flight of fancy


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flight of fancy (plural flights of fancy)

  1. (idiomatic) An idea, narrative, suggestion, etc., which is extremely imaginative and which appears to be entirely unrealistic, untrue, or impractical; thinking which is very speculative.
    Synonyms: daydream, reverie
    • 1704, [Jonathan Swift], “Section VIII”, in A Tale of a Tub. [], London: Printed for John Nutt, [], OCLC 752990886, page 154:
      And, whereas the mind of Man, when he gives the Spur and Bridle to his Thoughts, doth never ſtop, but naturally ſallies out into both extreams of High and Low, of Good and Evil, his first Flight of Fancy commonly tranſports Him to Idea's of what is moſt Perfect, finiſhed, and exalted; [...]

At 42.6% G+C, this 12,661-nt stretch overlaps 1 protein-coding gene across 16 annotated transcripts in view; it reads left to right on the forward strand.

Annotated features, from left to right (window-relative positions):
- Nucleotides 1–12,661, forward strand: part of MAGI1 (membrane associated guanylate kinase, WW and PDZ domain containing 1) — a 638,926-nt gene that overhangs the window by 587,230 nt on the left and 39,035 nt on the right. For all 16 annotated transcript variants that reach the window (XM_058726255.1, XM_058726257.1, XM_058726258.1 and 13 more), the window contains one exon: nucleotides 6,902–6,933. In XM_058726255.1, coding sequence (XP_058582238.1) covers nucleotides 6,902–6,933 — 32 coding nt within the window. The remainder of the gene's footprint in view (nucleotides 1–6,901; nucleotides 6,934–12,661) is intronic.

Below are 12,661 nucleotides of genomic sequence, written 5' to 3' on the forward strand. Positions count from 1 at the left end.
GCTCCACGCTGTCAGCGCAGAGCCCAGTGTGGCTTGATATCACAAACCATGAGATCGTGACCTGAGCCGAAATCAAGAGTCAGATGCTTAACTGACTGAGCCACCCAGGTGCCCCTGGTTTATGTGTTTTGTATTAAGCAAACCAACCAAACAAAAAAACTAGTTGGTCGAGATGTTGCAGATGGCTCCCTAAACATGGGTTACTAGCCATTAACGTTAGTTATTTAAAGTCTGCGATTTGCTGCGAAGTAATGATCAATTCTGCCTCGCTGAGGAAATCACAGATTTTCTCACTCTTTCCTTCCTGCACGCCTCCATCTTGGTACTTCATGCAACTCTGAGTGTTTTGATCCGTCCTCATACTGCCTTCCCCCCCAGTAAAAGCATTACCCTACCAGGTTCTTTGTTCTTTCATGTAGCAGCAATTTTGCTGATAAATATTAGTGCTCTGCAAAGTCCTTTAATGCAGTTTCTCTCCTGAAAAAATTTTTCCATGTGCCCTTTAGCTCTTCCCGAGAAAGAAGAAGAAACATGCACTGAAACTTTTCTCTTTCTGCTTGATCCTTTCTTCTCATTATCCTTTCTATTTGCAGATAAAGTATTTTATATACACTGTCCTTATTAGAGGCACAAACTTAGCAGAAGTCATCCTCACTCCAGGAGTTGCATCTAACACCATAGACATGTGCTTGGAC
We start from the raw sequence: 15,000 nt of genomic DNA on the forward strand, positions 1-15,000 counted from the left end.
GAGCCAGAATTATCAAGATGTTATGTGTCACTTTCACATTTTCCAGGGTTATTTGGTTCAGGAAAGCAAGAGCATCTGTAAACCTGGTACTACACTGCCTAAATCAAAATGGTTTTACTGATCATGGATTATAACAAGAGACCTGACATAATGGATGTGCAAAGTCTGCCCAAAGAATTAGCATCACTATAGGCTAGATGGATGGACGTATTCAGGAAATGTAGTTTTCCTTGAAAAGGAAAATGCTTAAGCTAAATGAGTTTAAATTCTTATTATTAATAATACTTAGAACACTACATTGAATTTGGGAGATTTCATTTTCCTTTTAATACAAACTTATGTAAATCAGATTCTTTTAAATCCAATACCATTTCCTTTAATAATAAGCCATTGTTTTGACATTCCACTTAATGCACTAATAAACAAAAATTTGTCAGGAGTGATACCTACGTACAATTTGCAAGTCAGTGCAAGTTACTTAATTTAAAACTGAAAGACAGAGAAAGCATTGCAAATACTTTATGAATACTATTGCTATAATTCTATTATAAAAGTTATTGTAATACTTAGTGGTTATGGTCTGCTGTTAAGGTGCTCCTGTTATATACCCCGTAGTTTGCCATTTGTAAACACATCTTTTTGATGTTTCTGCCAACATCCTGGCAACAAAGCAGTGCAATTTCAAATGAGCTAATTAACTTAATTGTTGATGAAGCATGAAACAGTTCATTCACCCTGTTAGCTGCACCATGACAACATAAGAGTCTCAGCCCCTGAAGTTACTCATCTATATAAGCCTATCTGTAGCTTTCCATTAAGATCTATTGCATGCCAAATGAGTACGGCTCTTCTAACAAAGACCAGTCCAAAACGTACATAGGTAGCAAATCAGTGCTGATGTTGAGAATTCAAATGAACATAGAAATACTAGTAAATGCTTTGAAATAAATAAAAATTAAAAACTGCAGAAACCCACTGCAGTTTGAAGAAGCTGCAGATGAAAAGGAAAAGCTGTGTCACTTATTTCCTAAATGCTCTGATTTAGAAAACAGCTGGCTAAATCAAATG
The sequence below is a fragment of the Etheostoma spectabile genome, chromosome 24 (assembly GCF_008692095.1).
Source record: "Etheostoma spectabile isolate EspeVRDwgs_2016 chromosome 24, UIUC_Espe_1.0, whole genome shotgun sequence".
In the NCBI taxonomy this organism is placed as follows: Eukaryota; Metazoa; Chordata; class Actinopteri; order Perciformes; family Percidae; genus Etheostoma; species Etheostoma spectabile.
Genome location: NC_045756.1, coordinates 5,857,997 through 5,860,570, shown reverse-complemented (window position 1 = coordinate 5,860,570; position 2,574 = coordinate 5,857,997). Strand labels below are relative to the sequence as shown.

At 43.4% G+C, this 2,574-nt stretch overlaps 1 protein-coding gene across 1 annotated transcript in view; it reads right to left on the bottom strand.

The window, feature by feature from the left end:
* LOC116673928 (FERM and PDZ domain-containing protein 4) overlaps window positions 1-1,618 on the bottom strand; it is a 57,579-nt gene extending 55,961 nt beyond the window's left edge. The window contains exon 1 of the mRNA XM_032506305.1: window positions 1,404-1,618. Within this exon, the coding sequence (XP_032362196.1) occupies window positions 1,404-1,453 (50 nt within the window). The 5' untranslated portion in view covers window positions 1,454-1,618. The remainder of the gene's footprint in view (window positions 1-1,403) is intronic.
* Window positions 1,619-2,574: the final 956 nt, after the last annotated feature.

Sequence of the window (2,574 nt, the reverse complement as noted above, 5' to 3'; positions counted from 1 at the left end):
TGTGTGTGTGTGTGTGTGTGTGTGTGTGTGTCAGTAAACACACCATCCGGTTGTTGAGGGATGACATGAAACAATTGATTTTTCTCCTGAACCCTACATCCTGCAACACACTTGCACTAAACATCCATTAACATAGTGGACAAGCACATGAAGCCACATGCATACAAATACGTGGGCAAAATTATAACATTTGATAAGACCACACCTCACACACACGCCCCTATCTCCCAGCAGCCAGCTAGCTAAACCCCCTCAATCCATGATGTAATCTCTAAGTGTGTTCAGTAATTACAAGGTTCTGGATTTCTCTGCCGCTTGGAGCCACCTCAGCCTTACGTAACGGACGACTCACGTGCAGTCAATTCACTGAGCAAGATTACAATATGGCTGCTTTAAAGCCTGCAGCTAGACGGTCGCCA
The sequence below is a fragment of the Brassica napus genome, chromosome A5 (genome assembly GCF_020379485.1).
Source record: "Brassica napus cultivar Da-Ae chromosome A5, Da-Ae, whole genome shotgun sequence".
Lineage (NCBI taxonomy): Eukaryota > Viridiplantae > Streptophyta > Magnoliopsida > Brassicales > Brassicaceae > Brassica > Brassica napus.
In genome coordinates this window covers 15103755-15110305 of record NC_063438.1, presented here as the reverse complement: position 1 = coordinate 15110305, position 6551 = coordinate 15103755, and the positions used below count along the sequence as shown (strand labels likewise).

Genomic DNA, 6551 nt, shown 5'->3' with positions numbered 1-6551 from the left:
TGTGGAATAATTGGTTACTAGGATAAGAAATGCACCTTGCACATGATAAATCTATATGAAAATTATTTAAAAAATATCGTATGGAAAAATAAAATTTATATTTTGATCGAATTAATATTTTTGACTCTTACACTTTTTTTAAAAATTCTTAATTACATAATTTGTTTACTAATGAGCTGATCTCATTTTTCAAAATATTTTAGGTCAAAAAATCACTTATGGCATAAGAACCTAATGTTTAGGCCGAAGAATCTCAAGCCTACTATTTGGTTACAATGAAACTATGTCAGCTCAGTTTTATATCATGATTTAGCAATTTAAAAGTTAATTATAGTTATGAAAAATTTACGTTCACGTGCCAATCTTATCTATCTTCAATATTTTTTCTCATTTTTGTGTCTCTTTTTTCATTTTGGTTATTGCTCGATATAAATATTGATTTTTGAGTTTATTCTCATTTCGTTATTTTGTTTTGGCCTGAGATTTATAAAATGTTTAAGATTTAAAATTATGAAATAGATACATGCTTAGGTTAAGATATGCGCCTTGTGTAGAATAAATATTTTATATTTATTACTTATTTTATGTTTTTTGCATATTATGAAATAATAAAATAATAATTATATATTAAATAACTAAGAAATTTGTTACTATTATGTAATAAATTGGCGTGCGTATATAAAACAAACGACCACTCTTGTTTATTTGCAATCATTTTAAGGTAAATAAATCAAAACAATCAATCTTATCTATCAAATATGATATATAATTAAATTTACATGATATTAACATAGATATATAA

• 1848, Charles Dickens, chapter 1, in The Haunted Man and the Ghost's Bargain:
      Who might not, by a very easy flight of fancy, have believed that everything about him took this haunted tone, and that he lived on haunted ground?
    • 1939, "Canadian Secrecy," Time, 20 Nov.,
      No German troops were mobilized along Canada's border last week, no Canadian cities had been bombed, and only by the remotest flight of fancy could alarmists see the Dominion as a battleground.

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